The Fight to Save .ORG
The Electronic Frontier Foundation (EFF) is a nonprofit organization that fights for your digital rights, including free speech, privacy, security, and more. You can boil down EFF's mission to this: we want to make sure that as our use and reliance on technology grows, users retain and gain rights, rather than losing them. EFF's work is only possible with support from people like you, donating to support the lawyers, activists, technologists, and others who fight these battles across the globe, in courts, in code, and on the streets.
EFF and countless nonprofits, NGOs, and civil society organizations worldwide now rely on the Internet to fight for a better future. In particular, they rely on their web and email presence to communicate with their supporters. Over the years, the .ORG domain has become the primary home for organizations like this. But at the end of 2019, the .ORG registry was under attack.
The .ORG registry is owned by Public Interest Registry (PIR), a nonprofit that, as a subsidiary of the Internet Society, has overseen the registry for almost 20 years. In late 2019, we learned that a private equity firm, known as Ethos Capital, had set out to acquire PIR for $1.1 Billion.
This deal made no sense to EFF and many others in the community. As EFF's Cara Gagliano put it, "Ethos is paying 1.1 Billion for PIR, which earned $101 million in income in 2018. You don't invest that kind of money without plans to boost profits." But boosting profits would likely come at a cost. Our fear was that nonprofits would be squeezed for more profit, with the threat of domain suspension to influence the political, social, religious, journalistic, or personal expression of .ORG registrants and their users at the request of corporations or governments.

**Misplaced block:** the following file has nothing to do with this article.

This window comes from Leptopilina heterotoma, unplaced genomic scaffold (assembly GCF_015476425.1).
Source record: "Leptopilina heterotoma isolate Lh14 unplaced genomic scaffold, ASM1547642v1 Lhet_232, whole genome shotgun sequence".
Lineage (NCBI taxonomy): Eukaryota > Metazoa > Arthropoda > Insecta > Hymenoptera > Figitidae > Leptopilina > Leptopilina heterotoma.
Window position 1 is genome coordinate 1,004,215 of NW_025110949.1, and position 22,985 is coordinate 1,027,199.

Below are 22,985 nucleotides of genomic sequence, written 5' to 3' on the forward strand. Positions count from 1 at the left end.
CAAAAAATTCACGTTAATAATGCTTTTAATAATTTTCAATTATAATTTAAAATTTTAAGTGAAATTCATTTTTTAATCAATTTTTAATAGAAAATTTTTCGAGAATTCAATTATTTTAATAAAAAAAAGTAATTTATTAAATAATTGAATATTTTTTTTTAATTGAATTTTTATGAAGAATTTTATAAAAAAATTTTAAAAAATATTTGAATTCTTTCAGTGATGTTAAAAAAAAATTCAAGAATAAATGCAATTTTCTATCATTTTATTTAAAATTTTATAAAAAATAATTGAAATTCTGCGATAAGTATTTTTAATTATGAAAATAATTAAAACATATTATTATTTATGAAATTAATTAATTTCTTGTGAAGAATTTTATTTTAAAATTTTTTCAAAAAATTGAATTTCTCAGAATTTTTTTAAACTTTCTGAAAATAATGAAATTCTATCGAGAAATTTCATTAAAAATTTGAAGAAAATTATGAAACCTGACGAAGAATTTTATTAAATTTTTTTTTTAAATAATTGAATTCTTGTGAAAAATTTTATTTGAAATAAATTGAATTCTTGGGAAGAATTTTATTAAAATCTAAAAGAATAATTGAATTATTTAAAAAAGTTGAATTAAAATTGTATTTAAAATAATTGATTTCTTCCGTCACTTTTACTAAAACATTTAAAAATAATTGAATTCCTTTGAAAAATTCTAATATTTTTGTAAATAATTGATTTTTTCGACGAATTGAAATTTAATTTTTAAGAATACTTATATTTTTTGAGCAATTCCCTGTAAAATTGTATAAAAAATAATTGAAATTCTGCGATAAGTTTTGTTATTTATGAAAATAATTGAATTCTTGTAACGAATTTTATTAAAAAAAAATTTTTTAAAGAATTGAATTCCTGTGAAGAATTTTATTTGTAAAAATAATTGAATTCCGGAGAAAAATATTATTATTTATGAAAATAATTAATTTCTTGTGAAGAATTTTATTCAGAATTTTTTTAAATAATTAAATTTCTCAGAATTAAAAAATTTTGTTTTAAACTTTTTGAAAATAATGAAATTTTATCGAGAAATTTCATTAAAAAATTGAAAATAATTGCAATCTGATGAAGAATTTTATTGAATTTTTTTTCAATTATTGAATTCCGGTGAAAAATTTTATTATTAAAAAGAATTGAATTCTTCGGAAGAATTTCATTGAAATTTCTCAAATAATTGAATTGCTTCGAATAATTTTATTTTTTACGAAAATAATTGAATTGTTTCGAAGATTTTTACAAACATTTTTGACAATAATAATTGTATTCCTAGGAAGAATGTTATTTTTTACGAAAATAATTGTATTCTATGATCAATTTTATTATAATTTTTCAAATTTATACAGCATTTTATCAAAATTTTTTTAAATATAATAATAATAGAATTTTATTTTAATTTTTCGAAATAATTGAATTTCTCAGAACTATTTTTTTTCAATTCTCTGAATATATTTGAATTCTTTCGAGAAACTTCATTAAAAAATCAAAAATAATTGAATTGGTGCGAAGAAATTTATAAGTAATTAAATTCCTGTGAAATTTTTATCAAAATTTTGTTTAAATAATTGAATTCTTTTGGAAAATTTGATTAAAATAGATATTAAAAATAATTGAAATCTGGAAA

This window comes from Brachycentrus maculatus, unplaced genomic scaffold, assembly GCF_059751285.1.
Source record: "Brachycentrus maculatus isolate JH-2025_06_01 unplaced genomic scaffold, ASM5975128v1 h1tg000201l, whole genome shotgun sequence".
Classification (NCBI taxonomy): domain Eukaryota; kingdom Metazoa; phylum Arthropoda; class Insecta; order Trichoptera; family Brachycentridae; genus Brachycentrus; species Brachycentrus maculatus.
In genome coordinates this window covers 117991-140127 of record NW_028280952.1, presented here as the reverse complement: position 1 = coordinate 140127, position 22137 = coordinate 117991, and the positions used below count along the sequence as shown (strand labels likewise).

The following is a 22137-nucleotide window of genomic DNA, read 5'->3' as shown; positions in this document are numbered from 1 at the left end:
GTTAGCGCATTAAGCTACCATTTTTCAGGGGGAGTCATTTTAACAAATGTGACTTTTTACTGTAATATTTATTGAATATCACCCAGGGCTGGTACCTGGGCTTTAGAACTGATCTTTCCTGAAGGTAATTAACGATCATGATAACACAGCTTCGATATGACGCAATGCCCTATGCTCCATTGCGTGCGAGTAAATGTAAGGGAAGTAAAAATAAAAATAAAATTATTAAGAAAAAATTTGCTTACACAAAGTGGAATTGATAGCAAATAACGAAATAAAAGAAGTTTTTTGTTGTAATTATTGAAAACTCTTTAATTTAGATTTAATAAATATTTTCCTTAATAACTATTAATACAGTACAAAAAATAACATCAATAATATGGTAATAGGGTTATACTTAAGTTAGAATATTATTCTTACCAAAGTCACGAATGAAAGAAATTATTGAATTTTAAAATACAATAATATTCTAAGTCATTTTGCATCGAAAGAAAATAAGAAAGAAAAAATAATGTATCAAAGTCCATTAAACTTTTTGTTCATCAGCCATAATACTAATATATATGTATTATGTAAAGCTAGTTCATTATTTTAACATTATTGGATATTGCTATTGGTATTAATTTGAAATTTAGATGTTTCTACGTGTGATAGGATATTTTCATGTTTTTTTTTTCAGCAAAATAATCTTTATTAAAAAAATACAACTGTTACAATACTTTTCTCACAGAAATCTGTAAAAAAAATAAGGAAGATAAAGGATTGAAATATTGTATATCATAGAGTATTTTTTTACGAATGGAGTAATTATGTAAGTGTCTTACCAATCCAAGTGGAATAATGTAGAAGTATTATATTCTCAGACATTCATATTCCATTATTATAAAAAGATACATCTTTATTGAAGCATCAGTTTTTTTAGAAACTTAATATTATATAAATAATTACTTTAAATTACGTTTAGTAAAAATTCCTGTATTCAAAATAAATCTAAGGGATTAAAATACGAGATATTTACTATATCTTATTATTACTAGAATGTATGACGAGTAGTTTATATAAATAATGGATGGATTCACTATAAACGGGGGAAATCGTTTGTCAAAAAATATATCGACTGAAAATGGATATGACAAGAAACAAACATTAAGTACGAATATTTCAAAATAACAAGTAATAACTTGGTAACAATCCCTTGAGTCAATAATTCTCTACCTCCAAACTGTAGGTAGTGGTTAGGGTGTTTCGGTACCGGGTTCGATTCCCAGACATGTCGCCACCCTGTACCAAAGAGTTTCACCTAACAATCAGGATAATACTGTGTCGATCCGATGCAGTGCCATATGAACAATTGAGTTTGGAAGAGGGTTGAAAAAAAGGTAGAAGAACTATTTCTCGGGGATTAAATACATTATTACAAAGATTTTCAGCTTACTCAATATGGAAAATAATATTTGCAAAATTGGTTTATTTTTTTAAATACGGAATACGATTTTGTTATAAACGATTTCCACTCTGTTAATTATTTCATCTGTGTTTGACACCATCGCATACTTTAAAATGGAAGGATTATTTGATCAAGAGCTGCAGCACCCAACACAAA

EFF, NTEN, and the National Council of Nonprofits worked to bring together the voices of the nonprofit community against the sale. Organizations like the Girl Scouts of America, Consumer Reports, the YMCA, Demand Progress, OpenMedia, Fight for the Future, Wikimedia, Oxfam, Greenpeace, Consumer Reports, FarmAid, NPR, the American Red Cross, and dozens of other household names joined the fight. Within a few months, nearly 900 organizations and 64,000 individuals had signed on to a letter to the Internet Corporation for Assigned Names and Numbers (ICANN), which was tasked with approving the sale. Through countless blog posts, online events, and social media, EFF helped give the public tools and resources to speak out about the sale.
In a further effort to make our voices heard, EFF partnered with NTEN and other nonprofits, including Fight for the Future and Demand Progress, in a rally outside of ICANN's offices in Los Angeles. EFF and others spoke out about the dangers the sale would present to nonprofits worldwide, and hand-delivered the petition signed to the ICANN staff.
This demonstration and our vocal outreach paid off. Shortly after the rally, California's Attorney's General Office reached out to ICANN asking for in-depth information on the sale, which led to the sale being postponed for an extra two months.
A few months later, on May 1, ICANN rejected the sale of the .ORG domain registry. In a statement, ICANN said rejecting the deal was the right thing to do because Ethos Capital lacked a meaningful plan to protect the interests of nonprofits and NGOs that rely on the .ORG registry to exist on the Internet and connect with the people they serve.
EFF and many others were gratified by this success. We no longer had to worry about .ORG being, "controlled by domain name industry insiders and their secret investors," as EFF Senior Staff Attorney Mitch Stoltz puts it. Whether it be to keep government and corporations accountable, teach kids how to be leaders in their communities, or fight for digital rights, nonprofits and NGOs that use .ORG can now continue their work without the threat of censorship or corporate exploitation.
But new threats like this are happening every year. It's essential that we keep up the fight, and continue pushing back against plans to harm our digital rights. We deeply appreciate all of our supporters and friends who help make this important work possible.